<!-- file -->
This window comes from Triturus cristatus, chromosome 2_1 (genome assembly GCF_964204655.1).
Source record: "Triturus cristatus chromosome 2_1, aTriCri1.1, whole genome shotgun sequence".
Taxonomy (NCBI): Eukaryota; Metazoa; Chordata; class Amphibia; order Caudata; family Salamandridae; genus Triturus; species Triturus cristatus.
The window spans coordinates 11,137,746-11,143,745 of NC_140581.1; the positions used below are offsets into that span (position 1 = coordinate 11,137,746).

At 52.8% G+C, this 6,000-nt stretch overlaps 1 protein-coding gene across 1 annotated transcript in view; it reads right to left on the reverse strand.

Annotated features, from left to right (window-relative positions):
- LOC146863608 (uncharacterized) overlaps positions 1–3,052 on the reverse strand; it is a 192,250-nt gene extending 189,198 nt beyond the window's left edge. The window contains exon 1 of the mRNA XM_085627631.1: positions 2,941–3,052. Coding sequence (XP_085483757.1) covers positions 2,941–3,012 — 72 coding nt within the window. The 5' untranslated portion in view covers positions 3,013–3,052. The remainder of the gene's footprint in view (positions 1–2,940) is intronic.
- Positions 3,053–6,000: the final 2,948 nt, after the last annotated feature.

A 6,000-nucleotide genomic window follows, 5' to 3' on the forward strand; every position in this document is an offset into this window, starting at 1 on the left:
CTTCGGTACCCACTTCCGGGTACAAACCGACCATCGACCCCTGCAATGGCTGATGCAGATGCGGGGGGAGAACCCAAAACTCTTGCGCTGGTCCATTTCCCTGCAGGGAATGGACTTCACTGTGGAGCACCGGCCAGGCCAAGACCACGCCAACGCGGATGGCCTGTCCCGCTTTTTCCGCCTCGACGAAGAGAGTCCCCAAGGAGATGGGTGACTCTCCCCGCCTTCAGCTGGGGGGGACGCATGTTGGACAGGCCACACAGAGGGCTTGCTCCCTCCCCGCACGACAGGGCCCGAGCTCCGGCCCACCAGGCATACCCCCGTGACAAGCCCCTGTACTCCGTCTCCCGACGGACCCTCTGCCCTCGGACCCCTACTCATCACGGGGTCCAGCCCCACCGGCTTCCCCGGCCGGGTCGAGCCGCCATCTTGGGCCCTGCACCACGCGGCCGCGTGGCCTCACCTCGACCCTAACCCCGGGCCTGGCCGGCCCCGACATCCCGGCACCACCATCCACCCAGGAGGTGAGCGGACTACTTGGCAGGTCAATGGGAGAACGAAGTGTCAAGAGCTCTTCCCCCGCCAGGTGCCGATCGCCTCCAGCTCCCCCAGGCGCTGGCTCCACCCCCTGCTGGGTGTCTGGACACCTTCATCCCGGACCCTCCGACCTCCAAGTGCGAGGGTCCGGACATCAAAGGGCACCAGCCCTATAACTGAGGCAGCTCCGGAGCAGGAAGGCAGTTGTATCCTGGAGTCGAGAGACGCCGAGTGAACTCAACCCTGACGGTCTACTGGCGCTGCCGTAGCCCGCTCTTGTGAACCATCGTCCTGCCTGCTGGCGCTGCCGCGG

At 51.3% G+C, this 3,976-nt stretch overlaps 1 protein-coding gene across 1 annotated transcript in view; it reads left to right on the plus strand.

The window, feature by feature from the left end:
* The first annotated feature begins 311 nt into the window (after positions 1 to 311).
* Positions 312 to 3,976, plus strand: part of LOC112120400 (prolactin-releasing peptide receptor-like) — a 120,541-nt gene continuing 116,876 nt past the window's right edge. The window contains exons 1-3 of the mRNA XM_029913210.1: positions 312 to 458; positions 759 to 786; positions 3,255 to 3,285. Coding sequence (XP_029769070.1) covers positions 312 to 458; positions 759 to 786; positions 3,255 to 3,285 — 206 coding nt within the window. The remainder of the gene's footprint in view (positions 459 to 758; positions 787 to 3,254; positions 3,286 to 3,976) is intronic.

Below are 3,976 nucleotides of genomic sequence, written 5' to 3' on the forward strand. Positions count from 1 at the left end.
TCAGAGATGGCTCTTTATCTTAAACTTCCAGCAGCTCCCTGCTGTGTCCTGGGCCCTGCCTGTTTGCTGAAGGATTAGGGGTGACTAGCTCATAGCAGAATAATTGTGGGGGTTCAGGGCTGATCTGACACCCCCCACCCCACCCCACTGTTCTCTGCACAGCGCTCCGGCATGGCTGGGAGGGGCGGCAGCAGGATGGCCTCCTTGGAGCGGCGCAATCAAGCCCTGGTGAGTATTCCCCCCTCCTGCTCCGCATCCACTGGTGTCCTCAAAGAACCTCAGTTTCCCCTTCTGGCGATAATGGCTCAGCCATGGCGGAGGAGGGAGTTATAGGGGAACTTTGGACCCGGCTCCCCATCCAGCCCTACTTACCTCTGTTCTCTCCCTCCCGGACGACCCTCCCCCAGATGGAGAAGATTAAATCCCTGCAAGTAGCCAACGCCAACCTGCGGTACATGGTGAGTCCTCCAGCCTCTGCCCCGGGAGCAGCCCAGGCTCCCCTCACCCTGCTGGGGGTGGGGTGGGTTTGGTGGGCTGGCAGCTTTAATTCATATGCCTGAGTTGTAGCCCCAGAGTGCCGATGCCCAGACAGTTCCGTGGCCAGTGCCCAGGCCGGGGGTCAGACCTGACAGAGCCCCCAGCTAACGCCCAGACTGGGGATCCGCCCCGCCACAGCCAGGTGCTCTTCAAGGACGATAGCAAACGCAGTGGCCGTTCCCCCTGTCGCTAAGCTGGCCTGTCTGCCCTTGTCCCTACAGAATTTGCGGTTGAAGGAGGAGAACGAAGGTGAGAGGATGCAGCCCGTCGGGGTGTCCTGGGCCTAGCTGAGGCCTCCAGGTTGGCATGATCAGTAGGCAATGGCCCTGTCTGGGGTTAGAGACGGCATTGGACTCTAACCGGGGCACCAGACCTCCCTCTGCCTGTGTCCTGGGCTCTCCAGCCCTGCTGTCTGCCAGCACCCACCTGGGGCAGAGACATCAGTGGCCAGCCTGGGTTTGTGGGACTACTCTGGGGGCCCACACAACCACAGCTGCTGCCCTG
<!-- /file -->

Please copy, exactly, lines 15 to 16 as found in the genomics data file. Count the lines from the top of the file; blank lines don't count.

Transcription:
Below are 3,976 nucleotides of genomic sequence, written 5' to 3' on the forward strand. Positions count from 1 at the left end.
TCAGAGATGGCTCTTTATCTTAAACTTCCAGCAGCTCCCTGCTGTGTCCTGGGCCCTGCCTGTTTGCTGAAGGATTAGGGGTGACTAGCTCATAGCAGAATAATTGTGGGGGTTCAGGGCTGATCTGACACCCCCCACCCCACCCCACTGTTCTCTGCACAGCGCTCCGGCATGGCTGGGAGGGGCGGCAGCAGGATGGCCTCCTTGGAGCGGCGCAATCAAGCCCTGGTGAGTATTCCCCCCTCCTGCTCCGCATCCACTGGTGTCCTCAAAGAACCTCAGTTTCCCCTTCTGGCGATAATGGCTCAGCCATGGCGGAGGAGGGAGTTATAGGGGAACTTTGGACCCGGCTCCCCATCCAGCCCTACTTACCTCTGTTCTCTCCCTCCCGGACGACCCTCCCCCAGATGGAGAAGATTAAATCCCTGCAAGTAGCCAACGCCAACCTGCGGTACATGGTGAGTCCTCCAGCCTCTGCCCCGGGAGCAGCCCAGGCTCCCCTCACCCTGCTGGGGGTGGGGTGGGTTTGGTGGGCTGGCAGCTTTAATTCATATGCCTGAGTTGTAGCCCCAGAGTGCCGATGCCCAGACAGTTCCGTGGCCAGTGCCCAGGCCGGGGGTCAGACCTGACAGAGCCCCCAGCTAACGCCCAGACTGGGGATCCGCCCCGCCACAGCCAGGTGCTCTTCAAGGACGATAGCAAACGCAGTGGCCGTTCCCCCTGTCGCTAAGCTGGCCTGTCTGCCCTTGTCCCTACAGAATTTGCGGTTGAAGGAGGAGAACGAAGGTGAGAGGATGCAGCCCGTCGGGGTGTCCTGGGCCTAGCTGAGGCCTCCAGGTTGGCATGATCAGTAGGCAATGGCCCTGTCTGGGGTTAGAGACGGCATTGGACTCTAACCGGGGCACCAGACCTCCCTCTGCCTGTGTCCTGGGCTCTCCAGCCCTGCTGTCTGCCAGCACCCACCTGGGGCAGAGACATCAGTGGCCAGCCTGGGTTTGTGGGACTACTCTGGGGGCCCACACAACCACAGCTGCTGCCCTG